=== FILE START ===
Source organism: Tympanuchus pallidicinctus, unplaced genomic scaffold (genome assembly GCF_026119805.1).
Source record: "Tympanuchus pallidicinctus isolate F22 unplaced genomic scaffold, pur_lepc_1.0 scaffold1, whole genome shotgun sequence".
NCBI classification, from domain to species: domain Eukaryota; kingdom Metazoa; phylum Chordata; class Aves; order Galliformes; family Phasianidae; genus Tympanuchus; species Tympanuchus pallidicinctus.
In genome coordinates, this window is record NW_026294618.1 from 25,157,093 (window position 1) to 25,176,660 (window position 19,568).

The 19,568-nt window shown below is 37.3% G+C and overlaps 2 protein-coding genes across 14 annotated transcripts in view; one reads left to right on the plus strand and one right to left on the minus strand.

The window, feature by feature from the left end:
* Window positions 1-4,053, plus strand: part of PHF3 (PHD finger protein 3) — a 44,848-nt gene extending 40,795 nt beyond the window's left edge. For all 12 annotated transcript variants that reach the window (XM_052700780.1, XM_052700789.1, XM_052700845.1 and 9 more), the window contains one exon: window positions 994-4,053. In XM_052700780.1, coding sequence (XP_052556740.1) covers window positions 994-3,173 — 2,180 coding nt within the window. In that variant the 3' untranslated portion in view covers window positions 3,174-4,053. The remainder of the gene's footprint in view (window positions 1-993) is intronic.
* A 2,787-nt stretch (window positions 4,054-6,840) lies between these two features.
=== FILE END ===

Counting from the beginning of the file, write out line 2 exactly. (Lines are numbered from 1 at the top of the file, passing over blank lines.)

Source record: "Tympanuchus pallidicinctus isolate F22 unplaced genomic scaffold, pur_lepc_1.0 scaffold1, whole genome shotgun sequence".